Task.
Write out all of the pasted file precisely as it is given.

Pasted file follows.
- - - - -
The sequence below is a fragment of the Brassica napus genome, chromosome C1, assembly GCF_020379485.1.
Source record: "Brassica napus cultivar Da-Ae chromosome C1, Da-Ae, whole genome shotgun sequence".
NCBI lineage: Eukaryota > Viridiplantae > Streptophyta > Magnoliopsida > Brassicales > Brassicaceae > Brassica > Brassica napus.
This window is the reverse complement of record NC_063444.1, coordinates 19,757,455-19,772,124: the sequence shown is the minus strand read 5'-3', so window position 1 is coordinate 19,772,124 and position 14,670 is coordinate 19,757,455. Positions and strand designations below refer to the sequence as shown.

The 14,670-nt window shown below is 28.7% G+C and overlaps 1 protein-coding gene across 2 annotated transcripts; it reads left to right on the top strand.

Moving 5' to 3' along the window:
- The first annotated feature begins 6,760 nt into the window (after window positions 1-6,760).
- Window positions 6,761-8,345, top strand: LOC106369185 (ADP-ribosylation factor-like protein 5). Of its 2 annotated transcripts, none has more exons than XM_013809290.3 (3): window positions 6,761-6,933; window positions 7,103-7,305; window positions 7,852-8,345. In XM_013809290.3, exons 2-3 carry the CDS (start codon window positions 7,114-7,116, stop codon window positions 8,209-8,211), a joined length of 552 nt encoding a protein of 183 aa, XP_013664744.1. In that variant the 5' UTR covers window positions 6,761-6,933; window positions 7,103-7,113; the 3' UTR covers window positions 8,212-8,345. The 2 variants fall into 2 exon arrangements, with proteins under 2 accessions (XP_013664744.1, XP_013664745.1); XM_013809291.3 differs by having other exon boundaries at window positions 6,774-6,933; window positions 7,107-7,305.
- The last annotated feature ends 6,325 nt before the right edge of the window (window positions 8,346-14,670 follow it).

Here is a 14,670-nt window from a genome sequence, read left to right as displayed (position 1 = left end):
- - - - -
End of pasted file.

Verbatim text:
The sequence below is a fragment of the Brassica napus genome, chromosome C1, assembly GCF_020379485.1.
Source record: "Brassica napus cultivar Da-Ae chromosome C1, Da-Ae, whole genome shotgun sequence".
NCBI lineage: Eukaryota > Viridiplantae > Streptophyta > Magnoliopsida > Brassicales > Brassicaceae > Brassica > Brassica napus.
This window is the reverse complement of record NC_063444.1, coordinates 19,757,455-19,772,124: the sequence shown is the minus strand read 5'-3', so window position 1 is coordinate 19,772,124 and position 14,670 is coordinate 19,757,455. Positions and strand designations below refer to the sequence as shown.

The 14,670-nt window shown below is 28.7% G+C and overlaps 1 protein-coding gene across 2 annotated transcripts; it reads left to right on the top strand.

Moving 5' to 3' along the window:
- The first annotated feature begins 6,760 nt into the window (after window positions 1-6,760).
- Window positions 6,761-8,345, top strand: LOC106369185 (ADP-ribosylation factor-like protein 5). Of its 2 annotated transcripts, none has more exons than XM_013809290.3 (3): window positions 6,761-6,933; window positions 7,103-7,305; window positions 7,852-8,345. In XM_013809290.3, exons 2-3 carry the CDS (start codon window positions 7,114-7,116, stop codon window positions 8,209-8,211), a joined length of 552 nt encoding a protein of 183 aa, XP_013664744.1. In that variant the 5' UTR covers window positions 6,761-6,933; window positions 7,103-7,113; the 3' UTR covers window positions 8,212-8,345. The 2 variants fall into 2 exon arrangements, with proteins under 2 accessions (XP_013664744.1, XP_013664745.1); XM_013809291.3 differs by having other exon boundaries at window positions 6,774-6,933; window positions 7,107-7,305.
- The last annotated feature ends 6,325 nt before the right edge of the window (window positions 8,346-14,670 follow it).

Here is a 14,670-nt window from a genome sequence, read left to right as displayed (position 1 = left end):